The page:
A change is coming to the way communities organize themselves in the province, and it’s a change that has possibly far reaching consequences for the townships. That’s not a premonition of the result of the province’s fast concluding regional government review, which will wrap up sometime this summer. Rather, it’s the sentiment attributed to the premier by Ken Seiling, one of two special advisors on the Ford government’s review.
“I think they’ve indicated some appetite for change in a lot of areas so far, but it’s not for me to gauge what they’ll do,” said Seiling, ordinarily tight-lipped about the proceedings, in an interview with The Record.
Whether that’s another round of amalgamations or more of the “efficiencies” Ford speaks of will ultimately depend on the PC government. But guiding those discussions, at least in theory, will be the recommendations presented by Seiling and co-advisor Michael Fenn.
The regional government review will be examining regional governments across the province, including the Region of Waterloo, with an eye towards restructuring these governments towards improving efficiency.
Boundaries can be erased and new ones created; municipalities can be cut up and rearranged and glued together in new arrangements. The townships may take on new forms, or even cease to exist all together. The person in charge of fixing the pothole on your street may live down the street, five minutes from her or his constituents, or halfway across a megacity.
Seiling and Fenn’s final report will be a reflection of the comments, concerns, questions critiques and recommendations made by those who take part in the review.
The townships of Wellesley and Woolwich will each be holding public meetings on May 7 to hear the views of residents. More than an exercise in blowing off some steam, the commentary collected at these meetings will be submitted by the townships as part of their official submission to the province.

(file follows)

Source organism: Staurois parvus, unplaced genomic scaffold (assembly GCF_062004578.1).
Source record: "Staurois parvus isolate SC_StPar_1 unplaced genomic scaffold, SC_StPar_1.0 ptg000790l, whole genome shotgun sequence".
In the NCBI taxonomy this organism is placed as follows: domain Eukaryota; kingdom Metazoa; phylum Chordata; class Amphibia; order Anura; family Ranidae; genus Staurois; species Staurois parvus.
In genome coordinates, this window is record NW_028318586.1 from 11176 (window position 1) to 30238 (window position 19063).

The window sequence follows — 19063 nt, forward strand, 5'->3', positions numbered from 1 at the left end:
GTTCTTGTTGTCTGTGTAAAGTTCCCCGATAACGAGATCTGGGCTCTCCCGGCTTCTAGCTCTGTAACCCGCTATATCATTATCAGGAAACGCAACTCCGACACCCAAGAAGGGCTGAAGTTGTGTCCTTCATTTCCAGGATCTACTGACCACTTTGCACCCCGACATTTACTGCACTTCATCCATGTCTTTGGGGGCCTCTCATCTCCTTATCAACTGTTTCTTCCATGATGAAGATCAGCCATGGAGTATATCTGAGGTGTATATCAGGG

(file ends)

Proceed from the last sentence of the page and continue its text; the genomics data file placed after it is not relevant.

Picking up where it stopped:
Because of the short deadline for the regional review to finish its work, coupled with the sheer number of municipalities that need to be reviewed (82), these two meetings next week may be one of few remaining opportunities township residents will have to sway the outcome of the review.
“I really want to encourage everybody, councillors, to call up people you may know and see if you can get them to come out. They’ll be given a ten minute opportunity to speak – if there’s 150 people here, we might cut that back a little bit,” said Wellesley Mayor Joe Nowak at a council meeting this week.
“But it will be a great opportunity for them to air their feelings. It’s a big issue, and it’s going to potentially change the way this township looks like for the next long while.”
What is at stake in the outcome of the province’s review of regional governance is the structure, integrity and accountability of our municipal governments – those institutions we depend on for our basic, immediate and often locally distinct services and quality-of-life enhancers like water, waste, emergency, recreation, roads and libraries.
The Region of Waterloo, and other regional governments under consideration in this review, operate on a two-tier municipal system, with authority and responsibility divided (though not always very discernibly) between the two.
But as for who should operate what service, and upon which elected representative’s shoulders the responsibility and accountability should rest is not at all obvious.
The two-tier system might even be scrapped entirely, meaning the townships of Wellesley, Woolwich, Wilmot and North Dumfries would effectively cease to exist, instead being absorbed into a centralized Region of Waterloo megacity.
Residents of the Township of Wellesley will have their opportunity to speak to these changes at a public meeting on May 7 at the township’s council chambers (4805 Williams Hastings Line, Crosshill), beginning at 7 p.m.
Township of Woolwich residents, meanwhile, will be able to join the regional review discussions at the Woolwich council chambers (24 Church St. W., Elmira) on May 7, at a public meeting scheduled to begin at 6 p.m.